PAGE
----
“Painting is silent poetry, and poetry is painting with the gift of speech.” - Simonides of Ceos

Sunday, October 15, 2017

“Afternoon” by Emma Lazarus



While she wrote dozens of poems, Emma Lazarus is most known for "The New Colossus" and information about much of her other work is scarce. Indeed, information regarding "Afternoon" is almost nonexistent online. This beautiful, narrative piece is filled with vivid visuals that draw the reader into the scene. It takes very little effort to feel as though one is walking alongside the unnamed "her" in the poem. Whether the woman Lazarus refers to is herself or if it is a more general usage of the pronoun we may never know. Regardless this is a wonderful poem which conveys an emotion that most of us can relate to in some way.

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Program Credits

Announcer: Thomas Lamar
Narrator: Laura Richcreek
Composer: Andrew Boone
Sound Design & Mixing: Christopher Green
Photography: Daniel Maissan
Producer/Director: J.D. Sutter

Entry on Wikipedia for Emma Lazarus
Emma Lazarus's Bio on the Poetry Foundation
Basic Analysis of "Afternoon" from KeyToPoetry.com
Commentary on Lazarus' work from the American Verse Project

Emma Lazarus circa December 1871
Image Credit: Wikipedia

“Afternoon” by Emma Lazarus

Small, shapeless drifts of cloud
Sail slowly northward in the soft-hued sky,
With blue half-tints and rolling summits bright,
By the late sun caressed; slight hazes shroud
All things afar; shineth each leaf anigh
With its own warmth and light.

O'erblown by Southland airs,
The summer landscape basks in utter peace:
In lazy streams the lazy clouds are seen;
Low hills, broad meadows, and large, clear-cut squares
Of ripening corn-fields, rippled by the breeze,
With shifting shade and sheen.

Hark! and you may not hear
A sound less soothing than the rustle cool
Of swaying leaves, the steady wiry drone
Of unseen crickets, sudden chirpings clear
Of happy birds, the tinkle of the pool,
Chafed by a single stone.

What vague, delicious dreams,
Born of this golden hour of afternoon,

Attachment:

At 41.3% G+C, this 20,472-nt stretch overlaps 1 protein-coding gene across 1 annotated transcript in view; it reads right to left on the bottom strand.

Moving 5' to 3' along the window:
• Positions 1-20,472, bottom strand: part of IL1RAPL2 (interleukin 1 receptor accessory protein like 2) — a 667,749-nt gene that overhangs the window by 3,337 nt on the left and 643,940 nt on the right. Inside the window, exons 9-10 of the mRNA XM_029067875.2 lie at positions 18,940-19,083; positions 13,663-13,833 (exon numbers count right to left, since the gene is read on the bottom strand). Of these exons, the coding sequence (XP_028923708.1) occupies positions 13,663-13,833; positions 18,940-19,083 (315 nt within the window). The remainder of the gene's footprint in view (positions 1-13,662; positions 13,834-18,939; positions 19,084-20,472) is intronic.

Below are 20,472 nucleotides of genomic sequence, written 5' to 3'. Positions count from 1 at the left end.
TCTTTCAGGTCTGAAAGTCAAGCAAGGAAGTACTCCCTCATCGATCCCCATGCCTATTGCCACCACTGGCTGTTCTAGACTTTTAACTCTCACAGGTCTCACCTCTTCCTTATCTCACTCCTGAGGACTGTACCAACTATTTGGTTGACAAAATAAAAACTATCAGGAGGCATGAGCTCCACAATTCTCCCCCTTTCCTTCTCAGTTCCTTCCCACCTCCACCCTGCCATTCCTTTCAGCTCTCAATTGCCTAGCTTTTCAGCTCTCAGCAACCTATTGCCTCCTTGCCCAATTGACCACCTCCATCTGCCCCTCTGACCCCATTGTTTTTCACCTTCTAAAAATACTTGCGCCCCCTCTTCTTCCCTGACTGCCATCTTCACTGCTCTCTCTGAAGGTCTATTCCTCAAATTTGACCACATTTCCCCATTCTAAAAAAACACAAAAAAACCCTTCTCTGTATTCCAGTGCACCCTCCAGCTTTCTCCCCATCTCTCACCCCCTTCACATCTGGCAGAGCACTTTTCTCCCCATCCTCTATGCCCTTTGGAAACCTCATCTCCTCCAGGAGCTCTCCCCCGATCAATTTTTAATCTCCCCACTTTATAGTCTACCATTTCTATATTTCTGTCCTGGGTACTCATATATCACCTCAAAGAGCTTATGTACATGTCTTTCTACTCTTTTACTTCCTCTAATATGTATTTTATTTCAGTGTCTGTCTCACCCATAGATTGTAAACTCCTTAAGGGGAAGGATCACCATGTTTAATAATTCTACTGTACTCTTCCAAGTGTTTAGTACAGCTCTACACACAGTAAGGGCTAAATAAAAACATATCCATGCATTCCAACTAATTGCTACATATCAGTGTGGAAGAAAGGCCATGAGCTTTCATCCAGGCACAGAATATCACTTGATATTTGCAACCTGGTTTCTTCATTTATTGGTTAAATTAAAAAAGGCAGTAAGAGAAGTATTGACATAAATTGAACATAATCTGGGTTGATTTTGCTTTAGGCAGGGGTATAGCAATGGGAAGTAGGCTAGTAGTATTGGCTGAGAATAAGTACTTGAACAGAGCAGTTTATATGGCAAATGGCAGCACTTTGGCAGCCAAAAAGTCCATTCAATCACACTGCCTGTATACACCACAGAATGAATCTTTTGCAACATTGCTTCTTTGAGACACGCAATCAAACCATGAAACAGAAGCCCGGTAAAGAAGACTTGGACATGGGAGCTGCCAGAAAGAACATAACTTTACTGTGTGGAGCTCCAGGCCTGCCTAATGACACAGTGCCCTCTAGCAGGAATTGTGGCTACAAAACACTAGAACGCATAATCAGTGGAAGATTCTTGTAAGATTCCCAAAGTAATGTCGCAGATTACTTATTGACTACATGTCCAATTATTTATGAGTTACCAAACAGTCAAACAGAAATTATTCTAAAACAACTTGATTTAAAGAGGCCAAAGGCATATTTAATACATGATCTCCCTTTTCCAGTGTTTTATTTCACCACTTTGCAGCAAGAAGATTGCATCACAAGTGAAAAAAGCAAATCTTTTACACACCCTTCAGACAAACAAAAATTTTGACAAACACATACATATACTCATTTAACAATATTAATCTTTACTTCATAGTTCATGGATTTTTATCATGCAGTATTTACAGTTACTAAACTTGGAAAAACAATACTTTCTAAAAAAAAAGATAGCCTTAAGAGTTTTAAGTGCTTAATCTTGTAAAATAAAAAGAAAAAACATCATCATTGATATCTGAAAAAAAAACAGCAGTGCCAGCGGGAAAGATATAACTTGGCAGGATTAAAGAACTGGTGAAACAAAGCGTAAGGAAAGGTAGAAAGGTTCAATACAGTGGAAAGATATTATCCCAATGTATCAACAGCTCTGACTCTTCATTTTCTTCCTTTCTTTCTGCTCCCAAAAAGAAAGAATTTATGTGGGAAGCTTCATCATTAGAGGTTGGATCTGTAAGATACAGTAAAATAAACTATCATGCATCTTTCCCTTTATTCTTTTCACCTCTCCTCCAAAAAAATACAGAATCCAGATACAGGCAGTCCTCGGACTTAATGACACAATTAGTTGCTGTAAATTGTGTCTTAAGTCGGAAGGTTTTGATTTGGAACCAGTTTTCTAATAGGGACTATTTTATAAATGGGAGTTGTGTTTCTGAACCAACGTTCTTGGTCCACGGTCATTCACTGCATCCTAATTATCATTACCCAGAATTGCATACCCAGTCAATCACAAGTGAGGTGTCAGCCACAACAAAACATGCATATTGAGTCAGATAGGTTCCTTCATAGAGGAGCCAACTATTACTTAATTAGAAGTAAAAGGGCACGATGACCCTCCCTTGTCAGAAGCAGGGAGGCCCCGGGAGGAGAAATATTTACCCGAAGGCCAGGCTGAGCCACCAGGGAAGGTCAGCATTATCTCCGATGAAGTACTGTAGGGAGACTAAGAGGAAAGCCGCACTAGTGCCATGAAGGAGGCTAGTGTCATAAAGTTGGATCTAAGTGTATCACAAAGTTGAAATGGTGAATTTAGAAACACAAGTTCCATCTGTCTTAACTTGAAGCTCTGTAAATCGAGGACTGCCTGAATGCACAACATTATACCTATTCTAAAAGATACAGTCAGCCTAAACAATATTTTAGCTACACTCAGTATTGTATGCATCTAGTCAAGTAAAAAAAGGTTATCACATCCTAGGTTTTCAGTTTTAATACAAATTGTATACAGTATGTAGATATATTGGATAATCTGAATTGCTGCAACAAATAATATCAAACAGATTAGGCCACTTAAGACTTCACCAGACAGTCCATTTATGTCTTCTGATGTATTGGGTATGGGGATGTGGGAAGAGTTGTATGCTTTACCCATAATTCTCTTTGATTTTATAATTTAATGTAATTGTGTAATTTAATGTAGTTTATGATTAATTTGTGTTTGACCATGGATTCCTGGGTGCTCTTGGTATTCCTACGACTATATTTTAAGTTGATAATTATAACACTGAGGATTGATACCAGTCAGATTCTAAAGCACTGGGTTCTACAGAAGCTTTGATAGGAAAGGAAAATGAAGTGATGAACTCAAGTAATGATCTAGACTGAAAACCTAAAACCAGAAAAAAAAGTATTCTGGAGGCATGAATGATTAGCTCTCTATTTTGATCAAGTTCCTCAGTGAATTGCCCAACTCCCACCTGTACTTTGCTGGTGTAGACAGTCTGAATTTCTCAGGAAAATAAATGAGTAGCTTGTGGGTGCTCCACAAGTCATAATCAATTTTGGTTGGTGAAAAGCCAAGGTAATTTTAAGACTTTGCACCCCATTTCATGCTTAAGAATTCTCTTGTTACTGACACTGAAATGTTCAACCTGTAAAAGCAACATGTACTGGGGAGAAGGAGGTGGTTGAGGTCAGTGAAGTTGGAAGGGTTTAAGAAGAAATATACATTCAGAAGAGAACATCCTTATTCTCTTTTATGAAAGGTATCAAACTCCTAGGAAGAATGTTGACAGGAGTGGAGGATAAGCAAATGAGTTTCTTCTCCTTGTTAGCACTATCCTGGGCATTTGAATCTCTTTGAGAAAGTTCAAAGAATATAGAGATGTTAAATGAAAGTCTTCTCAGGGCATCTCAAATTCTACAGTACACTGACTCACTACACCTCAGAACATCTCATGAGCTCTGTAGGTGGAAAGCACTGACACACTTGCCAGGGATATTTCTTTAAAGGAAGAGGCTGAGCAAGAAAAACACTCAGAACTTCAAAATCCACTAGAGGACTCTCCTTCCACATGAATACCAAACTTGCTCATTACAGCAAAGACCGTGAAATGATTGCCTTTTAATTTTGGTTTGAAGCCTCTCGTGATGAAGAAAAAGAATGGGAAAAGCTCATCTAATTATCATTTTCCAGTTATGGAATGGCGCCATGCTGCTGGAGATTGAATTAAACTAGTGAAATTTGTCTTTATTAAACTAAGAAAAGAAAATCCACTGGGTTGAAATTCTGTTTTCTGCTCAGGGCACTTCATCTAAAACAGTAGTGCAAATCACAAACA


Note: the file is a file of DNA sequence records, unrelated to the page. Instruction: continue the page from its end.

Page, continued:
And air balm-freighted, fill the soul with bliss,
Transpierced like yonder clouds with lustrous gleams,
Fantastic, brief as they, and, like them, spun
Of gilded nothingness!

All things are well with her.
'T is good to be alive, to see the light
That plays upon the grass, to feel (and sigh
With perfect pleasure) the mild breezes stir
Among the garden roses, red and white,
With whiffs of fragrancy.

There is no troublous thought,
No painful memory, no grave regret,
To mar the sweet suggestions of the hour:
The soul, at peace, reflects the peace without,
Forgetting grief as sunset skies forget
The morning's transient shower.


Verses Viewpoint

The team shares their thoughts on this poem
"What I appreciated most about this poem is the inventiveness of the author's vocabulary and turns of phrase--"half-tints," "anigh," "balm-freighted," "transpierced," "fragrancy," and "troublous." At least, I'm assuming these words are invented by Ms. Lazarus--I haven't actually looked them up, but they are lovely! And my two favorite phrases must be, "chafed by a single stone," and "gilded nothingness."  I feel like I can see the world anew (see? she's inspiring me!) or perhaps, newly? after reading her poem." - Laura Richcreek, narrator

"To me, this poem has a feeling of reflection and contemplation, but not in a wistful way. I think she's simply observing the things around her and just stopping to appreciate the littlest things and having gratitude for the season of life she's currently in." - J.D. Sutter, director

Thursday, August 31, 2017

"The New Colossus" by Emma Lazarus



American born, Jewish poet, Emma Lazarus wrote this now famous sonnet in 1883 for the purpose of aiding the Bartholdi Pedestal Fund for the Statue of Liberty as Lazarus notes on the original manuscript of the poem (pictured below). Unfortunately, she never saw the poem enshrined on Liberty Island as the plaque bearing the poem's text was not affixed to the pedestal wall until 1903; over a decade and a half after Lazarus' death in 1887. The title of the poem is a reference to the Colossus of Rhodes, a statue of the Greek sun-god, which was one of the 7 Wonders of the Ancient World.